July 24 – A Second Offering from Yes

7/24/70: Yes – Time and a Word

Yes’s second album, released on Atlantic 50 years ago today, was recorded during the band’s touring breaks and continued the evolution of their classic early/mid 70’s sound (and lineup). A small brass and string section was employed on most of the album which sets it apart from Yes’s other albums, a move which guitarist Peter Banks did not approve of and which hastened his departure from the group before Time and a Word‘s release. He was replaced by Steve Howe, who was added to the group photo on the album’s jacket which was released in the U.S. because the original U.K. jacket was deemed inappropriate for release across the Atlantic.

Original US cover featuring Steve Howe (far right)

There’s simply no doubt who you’re listening to from the opening notes of Tony Kaye’s Hammond organ on No Opportunity Necessary, No Experience Needed, a very interesting take on Richie Havens’s original which is also notable to me as a Havens fan because Richie was known better for being an interpreter of others’ tracks rather than the one being covered. Yes’s version has an Aaron Coplandesque bombast of strings and brass, giving it a bit of an American flavor. Other favorites of mine include their reading of Stephen Stills’s Everydays, which starts out spacey before kicking into an extended jam before returning to where it began, plus Jon Anderson & David Foster’s Sweet Dreams, which points the way to future Yes albums, and Anderson’s Astral Traveller, a standout track for drummer Bill Bruford. Dear Father is probably the only song on this album that doesn’t really do anything for me.

Yes

Time and a Word is considered by prog and specifically Yes aficionados to be the weakest of their 1970’s albums. I consider myself to be a casual Yes fan, and I find it to be a very enjoyable listening experience despite its status as a transitional work. The Yes Album, Fragile, Close to the Edge, and Relayer it is not. Probably not Tales from Topographic Oceans, either. But to me that says more about their depth of quality albums in those years. Take away the occasional overuse of strings and it would probably be more on par with those others.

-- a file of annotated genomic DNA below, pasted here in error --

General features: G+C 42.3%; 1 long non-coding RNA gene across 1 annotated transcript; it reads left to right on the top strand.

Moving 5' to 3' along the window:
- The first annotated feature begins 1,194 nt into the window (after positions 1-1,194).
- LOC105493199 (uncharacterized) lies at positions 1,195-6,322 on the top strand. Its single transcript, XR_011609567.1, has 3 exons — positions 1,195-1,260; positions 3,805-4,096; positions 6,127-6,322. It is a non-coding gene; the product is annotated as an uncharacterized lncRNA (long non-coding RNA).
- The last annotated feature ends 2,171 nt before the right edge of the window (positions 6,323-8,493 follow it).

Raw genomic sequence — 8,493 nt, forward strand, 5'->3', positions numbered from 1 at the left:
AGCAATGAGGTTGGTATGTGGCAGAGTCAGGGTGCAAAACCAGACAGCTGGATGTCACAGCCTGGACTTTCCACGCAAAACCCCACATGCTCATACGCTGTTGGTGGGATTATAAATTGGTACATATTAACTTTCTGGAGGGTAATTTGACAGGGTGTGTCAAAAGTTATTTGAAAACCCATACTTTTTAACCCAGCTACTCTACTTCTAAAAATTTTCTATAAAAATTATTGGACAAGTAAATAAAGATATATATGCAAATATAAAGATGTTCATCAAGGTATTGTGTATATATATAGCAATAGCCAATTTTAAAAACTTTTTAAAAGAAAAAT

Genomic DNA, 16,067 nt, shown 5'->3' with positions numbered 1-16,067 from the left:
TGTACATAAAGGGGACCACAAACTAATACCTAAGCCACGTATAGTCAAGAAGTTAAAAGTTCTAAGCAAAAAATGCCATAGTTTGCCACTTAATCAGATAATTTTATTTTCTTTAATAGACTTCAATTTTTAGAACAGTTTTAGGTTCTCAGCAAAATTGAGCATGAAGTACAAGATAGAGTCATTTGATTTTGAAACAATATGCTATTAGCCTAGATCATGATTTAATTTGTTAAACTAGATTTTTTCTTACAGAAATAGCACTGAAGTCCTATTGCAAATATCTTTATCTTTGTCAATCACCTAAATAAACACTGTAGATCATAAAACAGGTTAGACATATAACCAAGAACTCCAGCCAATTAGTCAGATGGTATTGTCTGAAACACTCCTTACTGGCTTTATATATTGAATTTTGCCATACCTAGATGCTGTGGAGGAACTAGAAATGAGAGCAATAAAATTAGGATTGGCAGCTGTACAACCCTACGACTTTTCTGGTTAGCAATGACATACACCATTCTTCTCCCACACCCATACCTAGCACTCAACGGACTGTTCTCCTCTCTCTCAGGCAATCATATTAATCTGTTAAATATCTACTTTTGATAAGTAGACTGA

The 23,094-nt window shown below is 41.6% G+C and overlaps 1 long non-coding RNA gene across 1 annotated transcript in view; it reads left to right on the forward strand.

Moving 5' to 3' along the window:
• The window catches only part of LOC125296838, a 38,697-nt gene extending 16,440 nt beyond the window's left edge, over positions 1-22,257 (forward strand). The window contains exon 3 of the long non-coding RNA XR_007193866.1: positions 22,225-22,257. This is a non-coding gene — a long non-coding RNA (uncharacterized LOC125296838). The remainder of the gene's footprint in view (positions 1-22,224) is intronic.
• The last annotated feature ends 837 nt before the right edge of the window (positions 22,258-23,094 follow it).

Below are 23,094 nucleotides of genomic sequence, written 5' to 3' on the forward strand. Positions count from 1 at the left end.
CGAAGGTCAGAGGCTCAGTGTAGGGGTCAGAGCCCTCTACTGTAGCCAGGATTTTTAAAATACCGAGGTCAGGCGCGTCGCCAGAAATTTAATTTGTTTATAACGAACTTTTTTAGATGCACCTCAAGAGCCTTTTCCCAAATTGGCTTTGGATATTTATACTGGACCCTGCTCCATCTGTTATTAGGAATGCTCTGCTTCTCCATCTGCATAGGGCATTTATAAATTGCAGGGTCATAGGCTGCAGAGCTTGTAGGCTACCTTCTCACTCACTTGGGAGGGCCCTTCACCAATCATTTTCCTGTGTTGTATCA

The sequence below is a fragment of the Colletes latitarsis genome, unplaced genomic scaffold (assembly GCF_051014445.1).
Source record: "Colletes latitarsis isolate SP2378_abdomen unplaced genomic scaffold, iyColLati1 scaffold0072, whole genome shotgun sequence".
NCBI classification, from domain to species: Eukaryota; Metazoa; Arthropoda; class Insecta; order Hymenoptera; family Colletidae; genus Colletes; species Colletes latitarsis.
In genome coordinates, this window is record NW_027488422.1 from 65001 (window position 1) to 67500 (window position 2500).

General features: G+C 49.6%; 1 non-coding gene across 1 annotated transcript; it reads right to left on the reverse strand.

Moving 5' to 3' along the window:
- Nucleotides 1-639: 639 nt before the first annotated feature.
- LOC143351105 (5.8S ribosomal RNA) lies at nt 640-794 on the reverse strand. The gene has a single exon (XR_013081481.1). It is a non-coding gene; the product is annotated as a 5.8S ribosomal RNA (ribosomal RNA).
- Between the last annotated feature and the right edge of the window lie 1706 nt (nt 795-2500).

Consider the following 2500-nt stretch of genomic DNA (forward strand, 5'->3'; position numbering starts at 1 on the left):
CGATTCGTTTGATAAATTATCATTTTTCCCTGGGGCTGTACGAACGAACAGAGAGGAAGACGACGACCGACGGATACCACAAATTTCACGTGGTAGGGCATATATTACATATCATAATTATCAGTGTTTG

Tracklist

Side One:

  1. No Opportunity Necessary, No Experience Needed
  2. Then
  3. Everydays
  4. Sweet Dreams

Side Two:

  1. The Prophet
  2. Clear Days
  3. Astral Traveller
  4. Time and a Word

-Stephen

https://www.allmusic.com/album/time-and-a-word-mw0001948160

https://en.wikipedia.org/wiki/Time_and_a_Word

http://www.prog-sphere.com/specials/yes-time-word/

 

5 thoughts on “July 24 – A Second Offering from Yes”

  1. I’m no expert on the Yes discography, but I know I like their sound. This does sound a little different than Fragile and Closer to the Edge as you said but still good. They have so much good energy!

    Liked by 1 person

  2. I bought this album when it came out. I was moving on from The Beatles and The Moody Blues. I was experimenting with Colosseum, Caravan, van der Graf Generator and Yes. I played this album to death and loved it mainly because it seemed to consist of real songs rather than vehicles for showmanship. Side One, especially, is melodic. I completely agree about Astral Traveller. Bill Bruford’s drumming is excellent. I later moved on to The Eagles, Jackson Browne and Brinsley Schwarz and sold all my progressive rock albums. Big mistake. Thanks for reminding me about this. I’m not sure my wife is too happy though; apparently I’m playing it too loudly!

    Liked by 1 person

Leave a Reply

Fill in your details below or click an icon to log in:

WordPress.com Logo

You are commenting using your WordPress.com account. Log Out /  Change )

Google photo

You are commenting using your Google account. Log Out /  Change )

Twitter picture

You are commenting using your Twitter account. Log Out /  Change )

Facebook photo

You are commenting using your Facebook account. Log Out /  Change )

Connecting to %s